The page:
Whether you were a fan of Aroma, or never got around to visiting, be sure to try Taj. Give them multiple chances. Tip generously and be open and honest with any criticism. Help them work out the kinks and find the success they deserve. You will be rewarded with delicious food.

Tuesday, June 12, 2012

Sopes

With no posts in over a month, I suppose this blog lapsed into dormancy. There are legitimate reasons, none of which I care to share. In that time I have eaten at some very good restaurants, and some not-so-good ones. I have cooked some very good meals, and some not-so-good ones. Rather than attempt to recount them all, I'll just detail my most recent success.

On Saturday, one of the vendors at the Deering Park Farmer's Market had some cute baby summer squash with their blossoms still attached. Another had some gorgeous-looking rainbow chard. My first thought was chard-and-squash-blossom quesadillas. I mean real Mexican quesadillas, made fresh with corn masa and folded over themselves, not their norteamericano namesake--grilled cheese between two flour tortillas, also known as sincronizadas.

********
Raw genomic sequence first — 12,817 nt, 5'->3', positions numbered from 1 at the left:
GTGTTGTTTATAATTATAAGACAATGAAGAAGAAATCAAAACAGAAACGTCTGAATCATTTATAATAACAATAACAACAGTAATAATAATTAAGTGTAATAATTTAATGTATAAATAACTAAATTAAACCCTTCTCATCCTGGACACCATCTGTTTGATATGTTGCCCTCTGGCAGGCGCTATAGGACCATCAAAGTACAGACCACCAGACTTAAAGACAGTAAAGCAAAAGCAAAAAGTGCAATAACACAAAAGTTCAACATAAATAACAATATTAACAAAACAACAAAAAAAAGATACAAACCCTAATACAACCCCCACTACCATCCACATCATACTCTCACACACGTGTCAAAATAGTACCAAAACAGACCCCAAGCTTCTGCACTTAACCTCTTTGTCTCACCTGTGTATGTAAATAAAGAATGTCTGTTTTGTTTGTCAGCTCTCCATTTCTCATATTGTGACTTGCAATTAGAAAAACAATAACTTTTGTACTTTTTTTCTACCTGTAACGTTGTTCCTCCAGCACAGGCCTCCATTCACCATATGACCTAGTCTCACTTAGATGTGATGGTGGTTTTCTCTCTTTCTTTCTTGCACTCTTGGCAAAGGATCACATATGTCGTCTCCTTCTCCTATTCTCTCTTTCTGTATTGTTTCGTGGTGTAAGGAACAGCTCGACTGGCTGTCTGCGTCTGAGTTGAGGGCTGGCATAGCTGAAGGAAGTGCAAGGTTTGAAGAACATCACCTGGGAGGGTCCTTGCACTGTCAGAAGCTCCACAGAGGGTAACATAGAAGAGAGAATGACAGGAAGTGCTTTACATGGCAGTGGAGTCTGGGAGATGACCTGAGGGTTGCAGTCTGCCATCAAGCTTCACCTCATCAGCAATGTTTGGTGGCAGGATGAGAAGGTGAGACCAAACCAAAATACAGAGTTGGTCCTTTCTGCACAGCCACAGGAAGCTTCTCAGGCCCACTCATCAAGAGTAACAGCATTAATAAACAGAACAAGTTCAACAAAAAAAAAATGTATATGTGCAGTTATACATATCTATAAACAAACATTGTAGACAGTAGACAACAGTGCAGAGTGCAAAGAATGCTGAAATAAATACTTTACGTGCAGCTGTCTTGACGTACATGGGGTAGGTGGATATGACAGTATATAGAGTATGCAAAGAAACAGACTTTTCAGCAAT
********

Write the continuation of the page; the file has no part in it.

Unfortunately, the Bodega Latina on Congress Street does not appear to stock Mexican masa harina, which was not a surprise, as the proprietors are Dominican. (They did, to my surprise, have Venezuelan masa harina, for the making of arepas, which I will have to keep in mind, since Venezuelan arepas are delicious.) They did have, in their freezer case, some think Salvadoran-style tortillas, which in a pinch are great for making sopes, and they do also stock Mexican-style queso fresco. So that is what I made.

Sopes with Chard and Squash Blossoms

Ingredients:

  • 1 bunch rainbow chard, leaves removed from stems and chiffonaded; stems reserved and coarsely chopped;
  • 1 yellow onion, diced
  • 3 cloves of garlic, minced
  • 2-3 jalapeño peppers (optional--see note on preparation below)
  • baby summer squash with blossoms--the squash thinly sliced, the calyx of the blossom finely chopped, and the petals chiffonaded, each separated from each other
  • chopped cilantro (optional)
  • 7 thick tortillas
  • grated queso fresco, to taste